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A vicious right hook connected with his jaw, splitting his lip and making him bite his tongue. Blood rushed down his throat; the boringly familiar sweetened taste of metal sank in with a rasped gulp of air. He didn’t see this one coming. This guy was good.


There was no time for him to take care of it, as he dodged another blow before launching an attack himself. Maybe that was true, maybe the guy really was half-Klingon. He was also high on dust, and that made him far more dangerous.


Taking this stuff was illegal. Taking this stuff was illegal anywhere else, but here, in the dungeon of the most insidious nightclub on Malex IV, nobody cared. That was why those weekly fights were so profitable, that was why half the sector came to watch, despite Federation interdicts and possible complications from the police. That was why they paid a great deal to be allowed in.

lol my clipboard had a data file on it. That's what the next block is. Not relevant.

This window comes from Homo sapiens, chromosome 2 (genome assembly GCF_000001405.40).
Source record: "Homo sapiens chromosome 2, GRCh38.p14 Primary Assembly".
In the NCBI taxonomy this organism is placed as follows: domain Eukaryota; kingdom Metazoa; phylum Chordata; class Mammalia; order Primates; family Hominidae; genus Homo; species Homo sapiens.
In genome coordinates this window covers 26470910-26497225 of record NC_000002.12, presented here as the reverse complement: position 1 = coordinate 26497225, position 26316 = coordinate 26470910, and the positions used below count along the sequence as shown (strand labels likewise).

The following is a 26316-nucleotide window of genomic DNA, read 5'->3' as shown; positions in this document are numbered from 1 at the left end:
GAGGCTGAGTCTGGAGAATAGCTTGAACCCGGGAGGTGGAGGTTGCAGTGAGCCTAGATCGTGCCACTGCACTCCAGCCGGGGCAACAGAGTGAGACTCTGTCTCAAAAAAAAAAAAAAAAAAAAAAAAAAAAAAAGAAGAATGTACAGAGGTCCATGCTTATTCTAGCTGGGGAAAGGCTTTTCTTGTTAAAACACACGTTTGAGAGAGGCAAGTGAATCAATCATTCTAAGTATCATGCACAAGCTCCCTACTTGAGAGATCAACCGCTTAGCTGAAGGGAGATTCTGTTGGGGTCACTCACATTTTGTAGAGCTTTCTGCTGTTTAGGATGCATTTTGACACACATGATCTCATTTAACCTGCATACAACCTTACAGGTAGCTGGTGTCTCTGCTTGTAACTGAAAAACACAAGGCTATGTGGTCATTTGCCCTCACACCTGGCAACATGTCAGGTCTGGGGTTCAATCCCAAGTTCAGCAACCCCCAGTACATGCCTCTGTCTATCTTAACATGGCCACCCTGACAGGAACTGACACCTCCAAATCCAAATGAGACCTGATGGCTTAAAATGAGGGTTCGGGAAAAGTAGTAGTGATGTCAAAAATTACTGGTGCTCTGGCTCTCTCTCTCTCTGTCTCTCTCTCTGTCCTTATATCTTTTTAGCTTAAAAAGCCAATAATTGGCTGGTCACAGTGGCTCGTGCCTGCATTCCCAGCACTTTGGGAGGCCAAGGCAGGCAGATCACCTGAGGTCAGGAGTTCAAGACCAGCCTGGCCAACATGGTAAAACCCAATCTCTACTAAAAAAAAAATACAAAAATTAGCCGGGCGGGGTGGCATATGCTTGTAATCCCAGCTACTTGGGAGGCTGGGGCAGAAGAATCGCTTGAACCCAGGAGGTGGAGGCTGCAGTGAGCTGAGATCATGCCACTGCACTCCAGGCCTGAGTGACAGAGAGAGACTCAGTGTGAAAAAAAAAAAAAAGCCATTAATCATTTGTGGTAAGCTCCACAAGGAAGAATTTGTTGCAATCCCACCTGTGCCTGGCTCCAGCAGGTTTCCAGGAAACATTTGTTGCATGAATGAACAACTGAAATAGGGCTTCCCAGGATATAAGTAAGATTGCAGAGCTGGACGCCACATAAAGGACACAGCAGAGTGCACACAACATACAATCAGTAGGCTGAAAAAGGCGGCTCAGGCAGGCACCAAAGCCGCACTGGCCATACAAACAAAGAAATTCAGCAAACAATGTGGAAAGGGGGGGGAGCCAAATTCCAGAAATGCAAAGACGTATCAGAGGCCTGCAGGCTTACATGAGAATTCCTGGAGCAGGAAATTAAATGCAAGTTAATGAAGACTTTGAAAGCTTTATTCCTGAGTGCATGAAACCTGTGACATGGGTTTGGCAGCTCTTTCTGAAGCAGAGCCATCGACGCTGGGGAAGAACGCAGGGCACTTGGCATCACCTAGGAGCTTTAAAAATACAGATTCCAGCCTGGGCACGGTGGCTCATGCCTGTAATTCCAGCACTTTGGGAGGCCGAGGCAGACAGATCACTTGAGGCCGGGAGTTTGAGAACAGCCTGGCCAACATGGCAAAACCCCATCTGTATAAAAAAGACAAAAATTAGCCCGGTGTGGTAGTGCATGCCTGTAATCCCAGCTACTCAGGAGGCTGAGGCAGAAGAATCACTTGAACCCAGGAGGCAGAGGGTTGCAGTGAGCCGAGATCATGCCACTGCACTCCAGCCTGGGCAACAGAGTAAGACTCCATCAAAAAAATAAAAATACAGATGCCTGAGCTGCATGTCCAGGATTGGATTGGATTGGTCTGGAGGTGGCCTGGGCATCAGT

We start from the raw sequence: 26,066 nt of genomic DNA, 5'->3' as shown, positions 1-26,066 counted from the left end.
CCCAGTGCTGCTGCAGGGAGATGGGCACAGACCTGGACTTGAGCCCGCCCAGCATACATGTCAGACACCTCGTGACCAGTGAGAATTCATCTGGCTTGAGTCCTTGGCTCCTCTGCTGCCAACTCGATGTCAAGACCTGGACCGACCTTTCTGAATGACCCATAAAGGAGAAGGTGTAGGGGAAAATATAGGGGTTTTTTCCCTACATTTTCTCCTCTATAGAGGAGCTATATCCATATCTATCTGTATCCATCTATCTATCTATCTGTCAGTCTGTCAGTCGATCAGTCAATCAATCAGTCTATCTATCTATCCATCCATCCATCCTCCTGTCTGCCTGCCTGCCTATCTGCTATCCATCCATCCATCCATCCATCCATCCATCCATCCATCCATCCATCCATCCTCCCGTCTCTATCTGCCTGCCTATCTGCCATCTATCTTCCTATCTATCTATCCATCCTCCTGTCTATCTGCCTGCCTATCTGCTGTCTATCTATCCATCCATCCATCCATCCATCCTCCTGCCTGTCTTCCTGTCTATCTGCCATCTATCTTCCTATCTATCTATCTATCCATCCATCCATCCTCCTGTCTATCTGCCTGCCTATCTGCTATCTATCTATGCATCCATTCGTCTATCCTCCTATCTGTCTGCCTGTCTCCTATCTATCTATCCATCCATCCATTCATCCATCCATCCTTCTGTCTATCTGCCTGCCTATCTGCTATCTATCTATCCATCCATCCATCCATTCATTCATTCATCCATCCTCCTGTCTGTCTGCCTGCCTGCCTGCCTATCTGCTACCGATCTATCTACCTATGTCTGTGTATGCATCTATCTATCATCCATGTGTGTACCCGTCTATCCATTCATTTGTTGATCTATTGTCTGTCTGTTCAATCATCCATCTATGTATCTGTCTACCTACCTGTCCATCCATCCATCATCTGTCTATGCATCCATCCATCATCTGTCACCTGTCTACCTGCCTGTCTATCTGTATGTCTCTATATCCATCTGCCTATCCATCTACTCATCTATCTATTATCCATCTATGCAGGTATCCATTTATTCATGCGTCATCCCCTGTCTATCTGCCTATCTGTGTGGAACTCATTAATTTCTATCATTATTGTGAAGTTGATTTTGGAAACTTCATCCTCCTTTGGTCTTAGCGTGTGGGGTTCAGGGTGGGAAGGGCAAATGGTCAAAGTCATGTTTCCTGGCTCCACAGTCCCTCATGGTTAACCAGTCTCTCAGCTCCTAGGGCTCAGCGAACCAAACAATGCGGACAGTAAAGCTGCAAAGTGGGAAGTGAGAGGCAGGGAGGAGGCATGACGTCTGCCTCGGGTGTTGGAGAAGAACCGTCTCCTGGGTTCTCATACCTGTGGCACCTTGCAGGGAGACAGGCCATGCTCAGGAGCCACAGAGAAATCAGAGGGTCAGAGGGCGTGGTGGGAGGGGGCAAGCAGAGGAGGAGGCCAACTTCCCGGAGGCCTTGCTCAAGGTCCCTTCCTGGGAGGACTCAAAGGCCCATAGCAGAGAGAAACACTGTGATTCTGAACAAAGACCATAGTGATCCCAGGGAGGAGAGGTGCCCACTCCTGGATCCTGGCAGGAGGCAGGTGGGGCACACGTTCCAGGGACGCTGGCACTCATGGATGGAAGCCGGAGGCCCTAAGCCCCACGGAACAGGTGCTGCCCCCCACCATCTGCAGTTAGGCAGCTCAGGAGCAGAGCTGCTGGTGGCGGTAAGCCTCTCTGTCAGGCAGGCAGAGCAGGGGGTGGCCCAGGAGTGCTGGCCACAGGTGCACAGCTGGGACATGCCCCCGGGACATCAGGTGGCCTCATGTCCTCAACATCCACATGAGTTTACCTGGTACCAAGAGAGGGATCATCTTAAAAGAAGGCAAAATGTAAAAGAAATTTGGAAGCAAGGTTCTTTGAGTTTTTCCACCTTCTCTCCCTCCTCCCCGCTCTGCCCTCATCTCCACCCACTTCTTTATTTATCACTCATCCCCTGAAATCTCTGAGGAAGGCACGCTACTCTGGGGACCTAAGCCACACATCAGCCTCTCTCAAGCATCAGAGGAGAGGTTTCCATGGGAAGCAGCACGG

No rules.


It wasn’t necessary to kill one’s opponent to win the match, but if it happened, nobody cared. The proprietors had their ways of smoothing things over with the authorities. Besides, governor Nica himself was rumored to visit the top matches. Incognito, of course.


Friday nights were scheduled for the most anticipated matches. Anyone could challenge the resident champion, but not anyone was allowed to. For Friday night, it should be someone special.


There were other forms of entertainment, of course. Upstairs, in the official territory of the club, there was the booze, the girls, the boys, and the show. Friday nights were also solo-musician’s nights, because the men who came to watch the fight didn’t come alone, and their companions liked the guitar player. In fact, they liked him just as much as their partners liked the fights, and the nightclub’s owner had long run out of curses. He could make a fortune for selling the right to spend a night with his musician, but he couldn’t make him agree to it. Which was damn shame, as the queue of interested females and sometimes males was never ending.


The half-Klingon, or whoever he was, was fast. His appearance was long anticipated, and the stakes for the match were incredibly high, even for this place. For the resident champion had been known to never lose.